urea concentration test

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1. the diamide of carbonic acid found in urine, blood, and lymph, the chief nitrogenous constituent of urine, and the chief nitrogenous end-product of protein metabolism; it is formed in the liver from amino acids and from ammonia compounds.
2. a pharmaceutical preparation of this compound, administered intravenously as an osmotic diuretic to lower intracranial or intraocular pressure, injected transabdominally into the amniotic sac to induce abortion of a second trimester pregnancy, and included in topical preparations to moisten and soften rough, dry skin.

The amount of urea in the urine increases with the quantity of protein in the diet because urea is an endogenous and exogenous waste product: endogenous because some of it is derived from breakdown of body protein as tissues undergo disintegration and repair, and exogenous because some of it is derived from the deamination of amino acids absorbed from the intestinal tract but not utilized by the body. In severe nephritis or other disorders leading to renal failure, the concentration of urea in the blood may be greatly increased, as revealed by measurement of the blood urea nitrogen (BUN).
urea concentration test a test of renal efficiency, based on the fact that urea is absorbed rapidly from the stomach into the blood and is excreted unaltered by the kidneys; 15g of urea is given with 100mL of fluid, and the urine collected after 2 hours is tested for urea concentration.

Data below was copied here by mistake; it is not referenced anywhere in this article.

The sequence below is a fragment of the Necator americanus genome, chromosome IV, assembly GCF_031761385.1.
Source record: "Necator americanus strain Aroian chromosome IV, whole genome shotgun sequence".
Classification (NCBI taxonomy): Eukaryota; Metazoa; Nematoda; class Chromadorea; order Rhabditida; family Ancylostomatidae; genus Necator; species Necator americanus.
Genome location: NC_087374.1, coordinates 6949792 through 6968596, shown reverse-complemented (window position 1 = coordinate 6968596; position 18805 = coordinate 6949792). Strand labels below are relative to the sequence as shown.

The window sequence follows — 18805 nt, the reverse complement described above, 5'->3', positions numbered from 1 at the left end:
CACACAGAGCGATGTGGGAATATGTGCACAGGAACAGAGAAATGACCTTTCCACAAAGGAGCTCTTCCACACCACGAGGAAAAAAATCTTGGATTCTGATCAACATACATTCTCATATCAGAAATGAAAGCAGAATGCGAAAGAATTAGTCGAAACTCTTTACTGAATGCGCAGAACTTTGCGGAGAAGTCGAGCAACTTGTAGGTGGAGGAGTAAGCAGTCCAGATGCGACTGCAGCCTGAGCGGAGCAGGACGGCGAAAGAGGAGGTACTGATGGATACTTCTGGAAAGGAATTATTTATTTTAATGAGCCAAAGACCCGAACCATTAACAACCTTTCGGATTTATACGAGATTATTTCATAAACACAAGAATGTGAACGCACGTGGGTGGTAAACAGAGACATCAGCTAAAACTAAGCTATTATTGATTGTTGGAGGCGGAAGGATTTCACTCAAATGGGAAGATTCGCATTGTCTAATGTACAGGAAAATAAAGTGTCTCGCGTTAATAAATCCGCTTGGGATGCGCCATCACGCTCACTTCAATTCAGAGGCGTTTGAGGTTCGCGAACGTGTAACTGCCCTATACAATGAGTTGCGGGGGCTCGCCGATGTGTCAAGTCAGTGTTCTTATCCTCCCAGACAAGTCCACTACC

urea nitrogen the urea concentration of serum or plasma, conventionally specified in terms of nitrogen content and called blood urea nitrogen (BUN), an important indicator of renal function.
Miller-Keane Encyclopedia and Dictionary of Medicine, Nursing, and Allied Health, Seventh Edition. © 2003 by Saunders, an imprint of Elsevier, Inc. All rights reserved.

u·rea con·cen·tra·tion test

(yūr-ēă konsĕn-trāshŭn test)
A clinical assessment of the amount of urea in a liquid.
Medical Dictionary for the Health Professions and Nursing © Farlex 2012
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